Why am I waking up so early?
This morning, I found myself wide awake at 5 AM. Don was awake, too, and we chatted a bit. The thing is, Don can go back to sleep easily. I can’t.
So here I sit, with stingy eyes and caffeine chugging through my body, wondering if I can get a nap in later in the day. I swear, I haven’t had a good night’s sleep for a week.
The new, slightly-ill-fitting-but-it-will-do-slipcover. In fact, it’s more than slightly ill-fitting. In a perfect world, I would tackle this project and make a slipcover. I tried to once and ran screaming out of the room. Besides, this chair is old and on its last legs, so why bother?
We were watching television last night and found a channel that had very, very old black & white television programs: The Jack Benny Show, The Goldbergs and Dinah Shore.
We were enthralled.
There’s an aura of timelessness about them. And a simplicity that I yearn for sometimes. The Goldbergs was amazing – like a teleplay – a live broadcast, start to finish. At one point, a cameraman goofed up a shot, one of the actors flubbed a line and they kept right on going. As a theater person, this warms my heart. Because they couldn’t rely on retakes, they had to do it. Live. And improvise if they screwed up.
Dinah Shore sang a long, complicated medley with Ella Fitzgerald. Tough stuff, musically. They had to really be on their game. No auto-tune. No retake. No relying on special effects and lots of loud noise in the background. Just a piano and their incredible voices.
What passes for talent nowadays often isn’t.
Do you ever yearn for a simpler time?
The Model T was my dad’s toy. The paint has chipped. It was well-loved. When my dad sees it, does he wish for a simpler time?
I bet he does. I sure do.
I have a twitter account and use it every once in a while, but frankly, it’s hard to keep up with everything. Blogging daily, thinking of and writing posts, taking pictures, checking Facebook, the occasional tweet, thinking about my future Etsy shop, making a website for my theater work, should I join Linked In, what about Google+?
I don’t want to sound like one of those people who say, “When I was a girl, we had to…” We had to, what? Walk to school? Yes, over a mile and no school bus deposited me right at my door. Use our imaginations? Yes. No computers, no computer games, no X box, no texting. Just me, a doll or two, or a cardboard box, or the world outside my front door. Read? Yes, for hours. No technical-age distractions. Just a book and my imagination. Have conversations face-to-face? Yes. Of course, there was the phone, but for the most part conversation involved sitting with someone and looking them in the eye and talking. No hiding behind an email or a text. Television? 3 major networks. No 24/7 news stations. No reality shows. No endless news cycle that results in a lot of misinformation. Rather, a sense of a larger community sitting down to watch the Beatles on Ed Sullivan, or tuning into Dinah Shore or Bonanza.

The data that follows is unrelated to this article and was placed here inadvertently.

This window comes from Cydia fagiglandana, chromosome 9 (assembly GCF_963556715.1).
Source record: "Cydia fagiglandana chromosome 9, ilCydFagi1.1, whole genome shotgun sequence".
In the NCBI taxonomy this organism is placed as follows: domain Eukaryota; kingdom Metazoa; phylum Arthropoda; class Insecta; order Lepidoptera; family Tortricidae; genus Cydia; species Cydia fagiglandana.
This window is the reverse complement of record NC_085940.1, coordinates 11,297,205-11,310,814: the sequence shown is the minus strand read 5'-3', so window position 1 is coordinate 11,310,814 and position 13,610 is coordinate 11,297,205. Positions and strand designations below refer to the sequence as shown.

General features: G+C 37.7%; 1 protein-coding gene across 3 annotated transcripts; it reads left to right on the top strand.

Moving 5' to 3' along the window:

It’s a mixed blessing, this world of ours. On one hand, I wouldn’t be writing this blog without the incredible technical innovations of recent years. I wouldn’t have met all of you. I couldn’t google something at the drop of a hat. So much that used to take a chunk of time, doesn’t anymore. On the other hand, what have we lost?
A friend of mine who teaches theater on a university level tells me that she sees a real difference in today’s students. Their brains are wired differently. They can’t concentrate for very long on a task. They don’t know what to do without their cell phones. They don’t know how to write. They don’t know how to memorize. She’s actually including a segment this coming semester on how to memorize lines. Pretty essential for a drama student, wouldn’t you say?
I love my iPhone and my laptop and my digital camera. They have become a part of my daily life. Certainly this blog wouldn’t exist without the computer and the camera. But yet another networking site? And I now have to keep track of tweets? I know Social Media is highly recommended to get your blog out there, but the very thought leaves me exhausted.
I don’t know.
What do you think about all this? Too much technology? Too little? Is there such a thing as a simpler time? How do you balance all of this? Don says that he sometimes feels out of the loop because he wants to maintain some distance from all of this. Yet, he wants to be in the loop. But how do you stay in the loop and still lead a life that is filled with quiet, meditative moments, time for the imagination to soar, time for good conversation?